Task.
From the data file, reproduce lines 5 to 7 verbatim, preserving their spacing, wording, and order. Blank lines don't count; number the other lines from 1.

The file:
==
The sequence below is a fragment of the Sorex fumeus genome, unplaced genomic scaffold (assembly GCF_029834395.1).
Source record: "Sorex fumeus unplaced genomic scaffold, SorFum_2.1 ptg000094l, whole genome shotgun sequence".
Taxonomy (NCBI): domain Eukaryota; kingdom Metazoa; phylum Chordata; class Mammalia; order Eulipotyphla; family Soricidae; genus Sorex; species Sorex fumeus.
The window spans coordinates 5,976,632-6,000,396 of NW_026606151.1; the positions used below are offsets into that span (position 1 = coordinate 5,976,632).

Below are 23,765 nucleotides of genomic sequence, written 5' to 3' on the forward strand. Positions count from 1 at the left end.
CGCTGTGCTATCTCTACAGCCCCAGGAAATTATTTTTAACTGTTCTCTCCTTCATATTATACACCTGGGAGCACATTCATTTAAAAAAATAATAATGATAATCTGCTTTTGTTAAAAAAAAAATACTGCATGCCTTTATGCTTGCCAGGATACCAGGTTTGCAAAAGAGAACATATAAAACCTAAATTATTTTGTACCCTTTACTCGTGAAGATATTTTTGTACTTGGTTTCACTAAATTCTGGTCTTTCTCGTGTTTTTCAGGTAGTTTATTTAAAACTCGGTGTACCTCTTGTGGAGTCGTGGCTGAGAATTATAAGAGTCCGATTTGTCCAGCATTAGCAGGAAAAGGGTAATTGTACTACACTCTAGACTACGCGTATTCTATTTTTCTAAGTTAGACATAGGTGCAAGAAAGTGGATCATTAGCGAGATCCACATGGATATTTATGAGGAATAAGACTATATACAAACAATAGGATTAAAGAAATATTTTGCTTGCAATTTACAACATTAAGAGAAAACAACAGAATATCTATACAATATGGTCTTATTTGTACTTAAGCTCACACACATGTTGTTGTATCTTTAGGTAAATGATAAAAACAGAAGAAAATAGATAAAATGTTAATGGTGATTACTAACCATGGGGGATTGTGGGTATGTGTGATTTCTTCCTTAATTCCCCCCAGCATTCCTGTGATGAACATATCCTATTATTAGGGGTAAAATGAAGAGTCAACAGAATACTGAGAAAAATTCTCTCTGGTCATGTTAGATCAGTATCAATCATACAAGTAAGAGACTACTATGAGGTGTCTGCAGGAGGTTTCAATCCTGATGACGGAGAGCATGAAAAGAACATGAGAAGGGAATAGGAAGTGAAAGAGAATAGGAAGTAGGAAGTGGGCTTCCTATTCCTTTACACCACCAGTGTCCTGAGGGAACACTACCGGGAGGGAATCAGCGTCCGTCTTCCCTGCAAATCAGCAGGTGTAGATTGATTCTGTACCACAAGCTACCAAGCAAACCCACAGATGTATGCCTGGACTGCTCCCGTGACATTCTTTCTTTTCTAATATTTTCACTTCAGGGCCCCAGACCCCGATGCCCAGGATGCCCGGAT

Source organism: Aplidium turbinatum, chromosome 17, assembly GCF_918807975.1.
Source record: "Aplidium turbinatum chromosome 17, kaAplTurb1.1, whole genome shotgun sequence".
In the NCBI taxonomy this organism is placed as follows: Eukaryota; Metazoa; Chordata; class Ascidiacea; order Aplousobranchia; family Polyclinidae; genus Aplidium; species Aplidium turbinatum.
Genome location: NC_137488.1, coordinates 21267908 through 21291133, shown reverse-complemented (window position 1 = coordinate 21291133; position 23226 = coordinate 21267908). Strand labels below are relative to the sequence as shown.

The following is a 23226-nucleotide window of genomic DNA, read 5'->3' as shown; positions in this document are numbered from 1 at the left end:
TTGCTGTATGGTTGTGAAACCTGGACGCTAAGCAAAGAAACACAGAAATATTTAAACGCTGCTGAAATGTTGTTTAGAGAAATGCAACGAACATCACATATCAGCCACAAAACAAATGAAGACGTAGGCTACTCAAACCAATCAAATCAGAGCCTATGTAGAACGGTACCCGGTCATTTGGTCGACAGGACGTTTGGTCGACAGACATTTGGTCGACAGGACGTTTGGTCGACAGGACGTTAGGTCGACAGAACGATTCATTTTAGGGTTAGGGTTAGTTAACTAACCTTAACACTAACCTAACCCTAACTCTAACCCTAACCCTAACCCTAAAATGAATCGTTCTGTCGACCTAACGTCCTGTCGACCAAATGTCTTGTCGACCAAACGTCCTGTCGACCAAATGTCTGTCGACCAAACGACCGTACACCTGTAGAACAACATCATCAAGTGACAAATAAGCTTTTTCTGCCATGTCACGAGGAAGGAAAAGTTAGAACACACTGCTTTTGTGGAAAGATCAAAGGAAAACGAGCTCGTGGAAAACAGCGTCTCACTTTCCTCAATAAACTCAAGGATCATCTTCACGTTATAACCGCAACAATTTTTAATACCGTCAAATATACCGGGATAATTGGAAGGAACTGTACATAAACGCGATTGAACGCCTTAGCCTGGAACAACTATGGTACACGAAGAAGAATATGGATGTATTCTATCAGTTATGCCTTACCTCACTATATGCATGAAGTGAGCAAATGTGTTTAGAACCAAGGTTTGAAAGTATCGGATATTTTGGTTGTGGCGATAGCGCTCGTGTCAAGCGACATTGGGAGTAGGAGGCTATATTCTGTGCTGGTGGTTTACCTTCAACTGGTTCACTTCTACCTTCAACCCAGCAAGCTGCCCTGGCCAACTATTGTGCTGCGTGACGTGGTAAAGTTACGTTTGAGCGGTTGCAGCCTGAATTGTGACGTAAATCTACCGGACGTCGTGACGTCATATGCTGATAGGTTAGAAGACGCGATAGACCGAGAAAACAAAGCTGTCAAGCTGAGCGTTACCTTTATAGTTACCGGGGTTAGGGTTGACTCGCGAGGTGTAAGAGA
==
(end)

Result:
Below are 23,765 nucleotides of genomic sequence, written 5' to 3' on the forward strand. Positions count from 1 at the left end.
CGCTGTGCTATCTCTACAGCCCCAGGAAATTATTTTTAACTGTTCTCTCCTTCATATTATACACCTGGGAGCACATTCATTTAAAAAAATAATAATGATAATCTGCTTTTGTTAAAAAAAAAATACTGCATGCCTTTATGCTTGCCAGGATACCAGGTTTGCAAAAGAGAACATATAAAACCTAAATTATTTTGTACCCTTTACTCGTGAAGATATTTTTGTACTTGGTTTCACTAAATTCTGGTCTTTCTCGTGTTTTTCAGGTAGTTTATTTAAAACTCGGTGTACCTCTTGTGGAGTCGTGGCTGAGAATTATAAGAGTCCGATTTGTCCAGCATTAGCAGGAAAAGGGTAATTGTACTACACTCTAGACTACGCGTATTCTATTTTTCTAAGTTAGACATAGGTGCAAGAAAGTGGATCATTAGCGAGATCCACATGGATATTTATGAGGAATAAGACTATATACAAACAATAGGATTAAAGAAATATTTTGCTTGCAATTTACAACATTAAGAGAAAACAACAGAATATCTATACAATATGGTCTTATTTGTACTTAAGCTCACACACATGTTGTTGTATCTTTAGGTAAATGATAAAAACAGAAGAAAATAGATAAAATGTTAATGGTGATTACTAACCATGGGGGATTGTGGGTATGTGTGATTTCTTCCTTAATTCCCCCCAGCATTCCTGTGATGAACATATCCTATTATTAGGGGTAAAATGAAGAGTCAACAGAATACTGAGAAAAATTCTCTCTGGTCATGTTAGATCAGTATCAATCATACAAGTAAGAGACTACTATGAGGTGTCTGCAGGAGGTTTCAATCCTGATGACGGAGAGCATGAAAAGAACATGAGAAGGGAATAGGAAGTGAAAGAGAATAGGAAGTAGGAAGTGGGCTTCCTATTCCTTTACACCACCAGTGTCCTGAGGGAACACTACCGGGAGGGAATCAGCGTCCGTCTTCCCTGCAAATCAGCAGGTGTAGATTGATTCTGTACCACAAGCTACCAAGCAAACCCACAGATGTATGCCTGGACTGCTCCCGTGACATTCTTTCTTTTCTAATATTTTCACTTCAGGGCCCCAGACCCCGATGCCCAGGATGCCCGGAT

Source organism: Aplidium turbinatum, chromosome 17, assembly GCF_918807975.1.